15/12/2008 - 11:31

CCIWA cuts economic growth forecasts

15/12/2008 - 11:31

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Western Australia's economy is expected to slow by almost 40 per cent in 2008/09 and nearly 50 per cent the following financial year as the fallout from the global financial crisis impacts the state and demand for resources commodities wanes.

CCIWA cuts economic growth forecasts

Western Australia's economy is expected to slow by almost 40 per cent in 2008/09 and nearly 50 per cent the following financial year as the fallout from the global financial crisis impacts the state and demand for resources commodities wanes.

The Chamber of Commerce and Industry of WA (CCIWA) said on Monday it had downgraded its economic growth forecast for the state to 3.5 per cent for the 12 months to June 30, 2009, from 5.5 per cent.

The CCIWA also cut its growth outlook for 2009/10 to 3.25 per cent, from 6.25 per cent.

Chief economist John Nicolaou said the slowdown would largely be driven by a sudden and significant drop in mining exports as international demand declined.

Mr Nicolaou said reduced retail spending also played a role as consumers engaged in belt-tightening.

"We have factored in some large falls in key commodities that we produce, and what that has meant is our exports for this financial year and next financial year are significantly less than what we first though because of the current market," Mr Nicolau said.

"We're now seeing our exports turned away from our key markets."

He said planned expansions at WA mines would continue to be postponed.

"The mining sector is being hit in terms of its expansion plans.

"But they are being delayed and deferred - not stopped.

"They will return ... when conditions improve."

Mr Nicolau said the worsening global economic meltdown in the past two months was unexpected and a cause for concern.

"We weren't expecting China to be as affected by the global financial crisis to the extent that it has."

He said WA's economy was entwined with Asia, specifically China, where solid but slower growth in gross domestic product (GDP) was expected.

China's GDP growth target for 2008/09 is eight per cent, down from 11.4 per cent in 2007/08.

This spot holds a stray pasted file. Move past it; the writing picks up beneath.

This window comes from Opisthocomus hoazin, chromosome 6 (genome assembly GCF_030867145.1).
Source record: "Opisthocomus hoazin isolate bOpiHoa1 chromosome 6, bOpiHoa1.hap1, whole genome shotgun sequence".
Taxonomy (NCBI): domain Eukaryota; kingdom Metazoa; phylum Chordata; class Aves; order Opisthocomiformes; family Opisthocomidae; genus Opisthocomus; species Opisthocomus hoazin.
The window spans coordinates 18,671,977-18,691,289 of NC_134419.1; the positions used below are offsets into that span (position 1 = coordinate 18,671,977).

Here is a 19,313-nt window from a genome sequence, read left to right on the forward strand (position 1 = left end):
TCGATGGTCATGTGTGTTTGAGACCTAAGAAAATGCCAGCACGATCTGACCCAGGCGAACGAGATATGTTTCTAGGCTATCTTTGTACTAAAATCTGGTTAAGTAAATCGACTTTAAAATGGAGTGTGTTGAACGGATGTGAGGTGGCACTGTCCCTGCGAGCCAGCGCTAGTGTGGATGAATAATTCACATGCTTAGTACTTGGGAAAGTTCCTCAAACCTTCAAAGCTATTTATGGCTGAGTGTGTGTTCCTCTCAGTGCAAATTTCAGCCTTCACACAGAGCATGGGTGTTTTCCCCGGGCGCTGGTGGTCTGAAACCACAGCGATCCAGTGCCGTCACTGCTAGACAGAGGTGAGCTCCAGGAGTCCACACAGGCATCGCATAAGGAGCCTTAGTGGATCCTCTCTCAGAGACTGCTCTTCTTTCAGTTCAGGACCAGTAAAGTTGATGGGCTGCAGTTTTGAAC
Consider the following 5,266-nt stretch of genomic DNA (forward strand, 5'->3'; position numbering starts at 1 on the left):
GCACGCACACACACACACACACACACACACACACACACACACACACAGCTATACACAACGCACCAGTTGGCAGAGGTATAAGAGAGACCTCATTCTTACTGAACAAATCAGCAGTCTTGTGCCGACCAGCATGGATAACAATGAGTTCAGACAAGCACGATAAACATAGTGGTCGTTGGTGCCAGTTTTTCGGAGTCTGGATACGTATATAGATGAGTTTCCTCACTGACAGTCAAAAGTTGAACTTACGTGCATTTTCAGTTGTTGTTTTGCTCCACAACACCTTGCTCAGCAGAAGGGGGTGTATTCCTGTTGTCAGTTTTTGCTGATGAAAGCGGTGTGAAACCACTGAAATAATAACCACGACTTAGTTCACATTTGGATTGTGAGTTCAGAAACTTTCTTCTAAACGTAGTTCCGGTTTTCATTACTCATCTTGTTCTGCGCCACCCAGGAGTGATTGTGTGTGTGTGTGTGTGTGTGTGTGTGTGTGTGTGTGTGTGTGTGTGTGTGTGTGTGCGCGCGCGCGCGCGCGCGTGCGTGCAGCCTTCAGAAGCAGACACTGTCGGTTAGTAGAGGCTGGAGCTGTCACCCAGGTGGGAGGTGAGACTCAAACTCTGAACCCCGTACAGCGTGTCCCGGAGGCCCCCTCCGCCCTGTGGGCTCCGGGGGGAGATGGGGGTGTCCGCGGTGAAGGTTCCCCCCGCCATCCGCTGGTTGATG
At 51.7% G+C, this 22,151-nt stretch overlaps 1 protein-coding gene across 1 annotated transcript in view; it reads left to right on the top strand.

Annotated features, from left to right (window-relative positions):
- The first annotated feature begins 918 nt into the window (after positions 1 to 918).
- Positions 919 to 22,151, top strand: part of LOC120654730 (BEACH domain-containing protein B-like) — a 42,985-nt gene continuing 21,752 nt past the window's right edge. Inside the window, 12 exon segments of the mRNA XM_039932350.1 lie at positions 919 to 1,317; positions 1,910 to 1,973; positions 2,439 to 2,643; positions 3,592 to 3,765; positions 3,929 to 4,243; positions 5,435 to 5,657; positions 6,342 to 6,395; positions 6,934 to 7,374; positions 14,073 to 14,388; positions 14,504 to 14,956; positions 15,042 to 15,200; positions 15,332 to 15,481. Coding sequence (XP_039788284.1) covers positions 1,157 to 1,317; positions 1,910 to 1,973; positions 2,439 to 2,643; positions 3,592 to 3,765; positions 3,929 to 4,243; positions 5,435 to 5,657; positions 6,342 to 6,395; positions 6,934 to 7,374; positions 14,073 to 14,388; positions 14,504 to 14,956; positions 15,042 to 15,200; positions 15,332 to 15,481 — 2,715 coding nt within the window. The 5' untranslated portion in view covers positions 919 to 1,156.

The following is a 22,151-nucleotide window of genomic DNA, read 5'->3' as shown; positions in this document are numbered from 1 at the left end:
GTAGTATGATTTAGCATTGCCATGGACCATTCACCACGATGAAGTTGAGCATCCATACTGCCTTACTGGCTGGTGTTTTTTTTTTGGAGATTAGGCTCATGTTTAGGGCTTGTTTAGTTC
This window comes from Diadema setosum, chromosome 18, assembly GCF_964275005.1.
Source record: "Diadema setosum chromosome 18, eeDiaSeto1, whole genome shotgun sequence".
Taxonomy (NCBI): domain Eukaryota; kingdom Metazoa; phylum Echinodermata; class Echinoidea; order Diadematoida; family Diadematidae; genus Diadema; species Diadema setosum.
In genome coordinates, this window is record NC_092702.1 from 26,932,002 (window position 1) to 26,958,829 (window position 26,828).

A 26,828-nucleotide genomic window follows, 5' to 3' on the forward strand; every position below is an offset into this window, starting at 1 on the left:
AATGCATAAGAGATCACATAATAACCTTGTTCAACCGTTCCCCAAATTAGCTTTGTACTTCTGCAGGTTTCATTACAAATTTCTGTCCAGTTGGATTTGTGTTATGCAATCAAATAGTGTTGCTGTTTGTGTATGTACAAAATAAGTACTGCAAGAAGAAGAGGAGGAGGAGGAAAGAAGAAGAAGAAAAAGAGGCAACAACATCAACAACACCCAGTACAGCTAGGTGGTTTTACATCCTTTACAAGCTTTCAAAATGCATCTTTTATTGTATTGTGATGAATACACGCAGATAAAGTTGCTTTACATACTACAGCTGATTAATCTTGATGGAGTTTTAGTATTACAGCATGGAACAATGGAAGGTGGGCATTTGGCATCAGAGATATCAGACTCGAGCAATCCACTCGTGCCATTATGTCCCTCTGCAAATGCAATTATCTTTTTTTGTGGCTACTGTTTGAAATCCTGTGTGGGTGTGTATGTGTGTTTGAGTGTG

"The three major economies - the US, Japan and the European Union - are technically in a recession right now, but in WA's case we're much more closely linked with developing Asia and China in particular," Mr Nicolau said.

"China continues to grow at a very healthy rate.

"That will, in effect, insulate WA from the rest of the global financial crisis."

Mr Nicolau warned that any major problems with Asian economies would quickly flow through to WA.

But he said WA's unemployment levels would remain low at 3.5 per cent this financial year and in the next year.

"Businesses will be reluctant to release too many staff - even amidst the uncertainty - because staff have become the most precious resource ... with a history of key labour shortages in this state."

He said the retail sector would not grow at the rates of recent years, but strong population growth and cuts to official interest rates would provide stimulus.

"Against that, frontline services like health and eduction and some hospitality sectors will continue to demand labour because they don't work in line with the economic cycle.

"They are more in line with an ageing (and growing) population."

 

 

CCIWA's announcement is pasted below:

 

 

Further evidence is emerging that the Western Australian economy, the engine room of the Nation, is being impacted by the global financial crisis.

The State's peak business organisation, the Chamber of Commerce and Industry of Western Australia, has today released its quarterly snapshot of the local, national and international economies, which shows although economic growth in WA remains solid, conditions are softening.